I’ll be honest, I was always very puzzled by the existence of the SRT-8. After all, it’s not like there wasn’t any precedent for a big performance oriented version of a simple four door sedan, previous iterations of that idea have been around since before I was even thought about. But, I always got confused by what Chrysler was trying to do with the 300 SRT-8. If it was meant to be a luxury sports sedan competitor, I don’t think it fits that role well considering the 300 seems more along the lines of a “near-luxury” car rather than a heavy hitter looking to take on the big boys. (Say what you will about the CTS-V, at least Cadillac understands in trying to aim for the same price bracket as the M5) If it was meant to be something else, I’m struggling to think of what it might offer. Maybe I’m just too stupid or thick to really “get” what this car was designed for, if anyone can explain the purpose, I would appreciate it. But, even the most out there and ridiculous cars have some method behind the madness.
Although, even though this car will become a future classic, it’s not a future classic I will admire. I’m not a fan of the second gen 300, at all, and I know that’s very much against the popular opinion. I get that the original 300 wasn’t for everybody, but I at least found some sort of retro charm in it. I liked the 300 because it was very old school to me, and not just because of the set up, but because there was something about the styling that seemed very classic in that 60s Detroit heyday sort of way. The newer one gets rid of that for a more new wave look, and it leave me feeling cold, as the chunky body and wide proportions don’t really work all that well with the more modern touches added. It looks like a fat version of a car I would see an Avis salesrep driving around in, and that’s not necessarily damning with faint praise.
As a fan of the 300 and of performance, I always thought the SRT version would be the best way to enjoy it. Shame it’s not offered here anymore (like several other commenters, I thought it was just a low take rate). Though the 2011 and 2015 refreshes of the Charger were quantum leaps in style over the 2006 version, which I always found somewhat awkward. So it could be a solid contender too.
Current production V8 RWD sedans other than the Chrysler:
Bentley Mulsanne, Jaguar XJ, Porsche Panamera, Mercedes S-class, BMW 7 series, Maserati Quattroporte VI, Cadillac CTS, Hyundai Genesis, Infiniti Q70, Lexus LS, Holden Commodore…
Cheer up, fellas. Plenty around still – though the days of the Chrysler and the Holden may be numbered…
Yeah, but notice a trend of those sort of cars. They are all high end luxury cars that cost over 50K brand new and fully loaded. I think we should revise the text and say that V8 RWD sedans aren’t going away, it’s that V8 RWD sedans that are Affordable are starting to go the way of the dodo.
Exactly. This is the obituary of the affordable V8 RWD sedan (1932-2017).
From next year on, Australia and the US will look upon V8 sedans, be they RWD or otherwise, as the rest of the world have done for decades: something built in small quantities for the elite. Pretty much how V12s always were, in a way.
And while I understand and sympathize with folks who feel distraught by this (see my avatar…), I feel it’s for the best. The affordable V8 was a dinosaur in this age of hybrids and high-tech, low mpg Diesels. Or it belongs in a 4WD truck that can potentially haul heavy loads while having the aerodynamics of a brick.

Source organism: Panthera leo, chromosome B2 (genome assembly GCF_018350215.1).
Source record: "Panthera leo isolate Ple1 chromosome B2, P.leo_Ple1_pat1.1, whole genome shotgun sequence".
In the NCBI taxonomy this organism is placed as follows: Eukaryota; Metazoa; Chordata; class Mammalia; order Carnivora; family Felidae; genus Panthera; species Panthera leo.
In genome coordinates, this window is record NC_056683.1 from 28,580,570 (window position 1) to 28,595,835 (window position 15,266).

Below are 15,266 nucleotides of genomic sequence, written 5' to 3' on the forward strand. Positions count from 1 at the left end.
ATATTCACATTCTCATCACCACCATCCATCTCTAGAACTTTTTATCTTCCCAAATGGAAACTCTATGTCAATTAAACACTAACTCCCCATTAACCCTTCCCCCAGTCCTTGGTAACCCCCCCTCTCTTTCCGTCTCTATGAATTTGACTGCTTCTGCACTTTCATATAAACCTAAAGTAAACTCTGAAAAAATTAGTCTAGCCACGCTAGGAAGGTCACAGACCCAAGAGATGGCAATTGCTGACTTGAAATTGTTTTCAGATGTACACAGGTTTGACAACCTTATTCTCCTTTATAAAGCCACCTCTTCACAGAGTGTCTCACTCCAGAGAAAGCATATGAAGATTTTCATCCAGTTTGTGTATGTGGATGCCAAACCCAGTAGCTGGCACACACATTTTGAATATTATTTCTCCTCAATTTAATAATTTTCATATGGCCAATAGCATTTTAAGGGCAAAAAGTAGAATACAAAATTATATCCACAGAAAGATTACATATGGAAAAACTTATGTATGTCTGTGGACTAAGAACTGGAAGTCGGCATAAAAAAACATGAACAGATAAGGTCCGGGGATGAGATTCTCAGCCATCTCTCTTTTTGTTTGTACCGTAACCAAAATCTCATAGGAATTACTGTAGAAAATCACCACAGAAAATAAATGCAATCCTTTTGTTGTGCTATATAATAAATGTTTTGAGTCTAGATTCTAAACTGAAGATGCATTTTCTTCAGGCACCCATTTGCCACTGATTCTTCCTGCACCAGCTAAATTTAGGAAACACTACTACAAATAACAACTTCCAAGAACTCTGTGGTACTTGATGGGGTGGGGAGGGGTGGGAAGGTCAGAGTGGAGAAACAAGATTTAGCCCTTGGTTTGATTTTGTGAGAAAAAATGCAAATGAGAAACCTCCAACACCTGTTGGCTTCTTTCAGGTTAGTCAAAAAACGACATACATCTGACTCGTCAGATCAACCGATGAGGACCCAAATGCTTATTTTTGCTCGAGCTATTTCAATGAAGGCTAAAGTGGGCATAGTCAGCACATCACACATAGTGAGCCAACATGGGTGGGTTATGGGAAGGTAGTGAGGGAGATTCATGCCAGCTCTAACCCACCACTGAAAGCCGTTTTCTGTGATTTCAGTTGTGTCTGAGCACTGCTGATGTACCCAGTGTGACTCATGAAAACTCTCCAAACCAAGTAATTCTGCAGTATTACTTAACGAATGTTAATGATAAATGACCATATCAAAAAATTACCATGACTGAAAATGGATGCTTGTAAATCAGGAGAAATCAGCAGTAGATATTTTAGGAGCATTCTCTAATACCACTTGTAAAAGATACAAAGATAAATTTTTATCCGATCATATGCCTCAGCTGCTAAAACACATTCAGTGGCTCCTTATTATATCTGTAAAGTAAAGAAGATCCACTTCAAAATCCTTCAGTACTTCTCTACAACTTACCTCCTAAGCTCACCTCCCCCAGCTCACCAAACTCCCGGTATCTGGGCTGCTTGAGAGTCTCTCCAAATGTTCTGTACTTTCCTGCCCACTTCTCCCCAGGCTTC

There is still the Charger.
Reading the comments about V-6 FWD performance sedans is sobering now. No more Taurus SHO or Fusion Sport, no more Maxima, no V-6 Altima, no V-6 Accord, all either discontinued or replaced by a variation of the now ubiquitous 2.0L Turbo 4. Camry is likely to follow, Toyota is already discontinuing V-6s in models.
And now, the blessed 300 is on the chopping block. Flawed and outdated as it is, it’s tempting, isn’t it? I had the same feelings about a new Accord coupe with 3 pedals a few years back…
These cars all had two things in common: They drew ire from many of us at one time or another, but eventually, we’ll all miss them. (Many already do.)
A coworker has a first gen 300 SRT but straight pipes, hot cam, and a supercharger. Leaving a car show it gets a lot of double takes (Is that a Chrysler?) and really stands out among the usual Mopar row of Challengers and Chargers.
A coworker has a first gen 300 SRT but straight pipes, hot cam, and a supercharger. Leaving a car show it gets a lot of double takes (Is that a Chrysler?) and really stands out among the usual Mopar row of Challengers and Chargers.
I have my current preferences and I’ve had a lot of big V8 cars in the past. Those cars were plentiful and cheap back in those days. Though I’ll always love those Caddies and Lincolns from the past, I certainly don’t want to drive one today. Evolution does occur, and there are many cars that are much better than even in the recent past. One of my favorite cars was my ’90 Honda Civic SI, a great all round, practical performer, that got great mileage. I’d say it was more practical than my 280Z which was a 2+2. Back in the ’90’s I daily drove a ’66 Riviera, I knew that it was big and thirsty, but I could afford to drive it “for the fun of it.”
I’ve had FWD and RWD cars and for most purposes, and for most drivers, there isn’t much difference. I like V8s and their burly personality, that’s why I have two Mustangs. But I had a V6 model also and it’s a fine driver.
I rode big Harleys and they were fun, but much smaller, higher tech machines, eventually eclipsing any performance advantage that they enjoyed.
I’m even open to EVs once they build something that looks “right” to me. I try to keep an open mind and I’ll keep on enjoying driving anything with wheels until I can’t.